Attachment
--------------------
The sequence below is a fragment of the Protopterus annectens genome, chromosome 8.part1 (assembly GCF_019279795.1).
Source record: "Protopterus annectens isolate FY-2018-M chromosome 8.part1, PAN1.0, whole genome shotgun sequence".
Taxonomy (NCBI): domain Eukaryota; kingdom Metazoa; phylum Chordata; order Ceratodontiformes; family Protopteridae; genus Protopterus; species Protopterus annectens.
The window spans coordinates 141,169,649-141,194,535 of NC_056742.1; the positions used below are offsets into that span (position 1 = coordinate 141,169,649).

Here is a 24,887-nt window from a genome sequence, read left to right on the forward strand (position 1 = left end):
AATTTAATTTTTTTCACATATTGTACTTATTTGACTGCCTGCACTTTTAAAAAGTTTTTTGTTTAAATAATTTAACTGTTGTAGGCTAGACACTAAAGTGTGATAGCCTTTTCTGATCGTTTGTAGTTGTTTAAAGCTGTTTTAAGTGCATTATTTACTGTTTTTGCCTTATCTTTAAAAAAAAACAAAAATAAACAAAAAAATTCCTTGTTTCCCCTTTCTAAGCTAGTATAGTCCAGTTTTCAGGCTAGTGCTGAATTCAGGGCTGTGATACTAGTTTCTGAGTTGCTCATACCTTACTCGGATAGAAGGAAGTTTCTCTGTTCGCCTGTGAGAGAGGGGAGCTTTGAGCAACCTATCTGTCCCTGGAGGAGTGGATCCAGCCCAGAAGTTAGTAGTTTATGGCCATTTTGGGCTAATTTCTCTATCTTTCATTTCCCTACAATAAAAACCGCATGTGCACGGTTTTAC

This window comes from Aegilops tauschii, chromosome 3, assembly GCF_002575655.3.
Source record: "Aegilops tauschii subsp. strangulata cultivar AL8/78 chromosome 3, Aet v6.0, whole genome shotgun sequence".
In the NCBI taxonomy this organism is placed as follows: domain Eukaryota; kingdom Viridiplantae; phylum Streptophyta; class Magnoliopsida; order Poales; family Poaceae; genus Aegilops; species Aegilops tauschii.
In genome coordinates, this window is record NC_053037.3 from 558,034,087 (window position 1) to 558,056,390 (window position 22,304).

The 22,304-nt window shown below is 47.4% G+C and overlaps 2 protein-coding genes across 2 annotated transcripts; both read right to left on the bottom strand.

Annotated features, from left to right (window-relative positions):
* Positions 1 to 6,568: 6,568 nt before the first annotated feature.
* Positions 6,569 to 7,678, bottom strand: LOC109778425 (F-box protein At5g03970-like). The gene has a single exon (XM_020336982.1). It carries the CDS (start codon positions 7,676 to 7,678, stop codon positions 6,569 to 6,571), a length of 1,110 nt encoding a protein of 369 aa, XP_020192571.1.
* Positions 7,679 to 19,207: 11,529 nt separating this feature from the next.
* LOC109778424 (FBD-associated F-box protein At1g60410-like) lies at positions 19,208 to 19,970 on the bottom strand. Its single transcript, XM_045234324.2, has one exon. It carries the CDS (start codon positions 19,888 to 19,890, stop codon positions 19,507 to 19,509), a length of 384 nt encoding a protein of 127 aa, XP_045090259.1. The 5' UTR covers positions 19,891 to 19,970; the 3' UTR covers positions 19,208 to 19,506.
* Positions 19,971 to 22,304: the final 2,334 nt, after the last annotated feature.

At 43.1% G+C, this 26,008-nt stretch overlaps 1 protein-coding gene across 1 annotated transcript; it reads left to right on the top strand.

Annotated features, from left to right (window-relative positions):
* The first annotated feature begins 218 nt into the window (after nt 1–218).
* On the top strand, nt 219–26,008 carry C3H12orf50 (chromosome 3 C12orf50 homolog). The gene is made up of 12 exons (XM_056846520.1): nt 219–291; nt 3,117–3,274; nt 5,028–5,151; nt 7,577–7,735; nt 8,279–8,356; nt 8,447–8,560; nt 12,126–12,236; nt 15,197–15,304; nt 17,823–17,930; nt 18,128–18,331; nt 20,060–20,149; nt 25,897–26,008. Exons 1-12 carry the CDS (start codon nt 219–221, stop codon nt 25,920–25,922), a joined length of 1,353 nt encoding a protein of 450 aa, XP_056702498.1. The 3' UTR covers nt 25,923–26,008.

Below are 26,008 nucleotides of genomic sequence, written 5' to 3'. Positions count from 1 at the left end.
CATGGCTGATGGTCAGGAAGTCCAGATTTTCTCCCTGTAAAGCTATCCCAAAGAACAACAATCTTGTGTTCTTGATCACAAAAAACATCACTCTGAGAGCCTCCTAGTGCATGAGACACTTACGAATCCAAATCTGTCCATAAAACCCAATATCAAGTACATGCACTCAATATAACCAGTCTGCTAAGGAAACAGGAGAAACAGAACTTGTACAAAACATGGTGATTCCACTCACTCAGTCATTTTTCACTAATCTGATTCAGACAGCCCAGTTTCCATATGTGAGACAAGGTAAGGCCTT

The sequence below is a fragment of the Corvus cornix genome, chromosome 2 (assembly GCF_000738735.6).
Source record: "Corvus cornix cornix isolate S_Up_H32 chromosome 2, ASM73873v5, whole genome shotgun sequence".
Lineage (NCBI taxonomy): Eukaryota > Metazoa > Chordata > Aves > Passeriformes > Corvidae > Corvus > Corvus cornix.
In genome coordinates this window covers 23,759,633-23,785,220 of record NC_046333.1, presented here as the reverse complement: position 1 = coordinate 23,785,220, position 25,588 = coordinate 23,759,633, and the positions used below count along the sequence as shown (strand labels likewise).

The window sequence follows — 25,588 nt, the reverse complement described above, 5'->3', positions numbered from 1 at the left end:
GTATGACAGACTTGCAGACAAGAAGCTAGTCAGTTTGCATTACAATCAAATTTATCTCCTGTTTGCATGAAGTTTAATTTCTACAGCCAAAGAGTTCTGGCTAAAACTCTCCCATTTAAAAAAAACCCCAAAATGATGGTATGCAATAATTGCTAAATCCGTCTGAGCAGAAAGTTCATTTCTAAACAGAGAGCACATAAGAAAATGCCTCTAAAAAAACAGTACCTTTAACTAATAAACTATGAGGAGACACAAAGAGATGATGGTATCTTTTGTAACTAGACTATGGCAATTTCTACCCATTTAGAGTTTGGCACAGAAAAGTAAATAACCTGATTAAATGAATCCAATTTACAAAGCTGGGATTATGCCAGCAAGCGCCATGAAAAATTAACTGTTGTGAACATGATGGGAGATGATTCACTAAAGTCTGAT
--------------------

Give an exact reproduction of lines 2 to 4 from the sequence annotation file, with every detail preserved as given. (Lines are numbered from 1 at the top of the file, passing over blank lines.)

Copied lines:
Source record: "Protopterus annectens isolate FY-2018-M chromosome 8.part1, PAN1.0, whole genome shotgun sequence".
Taxonomy (NCBI): domain Eukaryota; kingdom Metazoa; phylum Chordata; order Ceratodontiformes; family Protopteridae; genus Protopterus; species Protopterus annectens.
The window spans coordinates 141,169,649-141,194,535 of NC_056742.1; the positions used below are offsets into that span (position 1 = coordinate 141,169,649).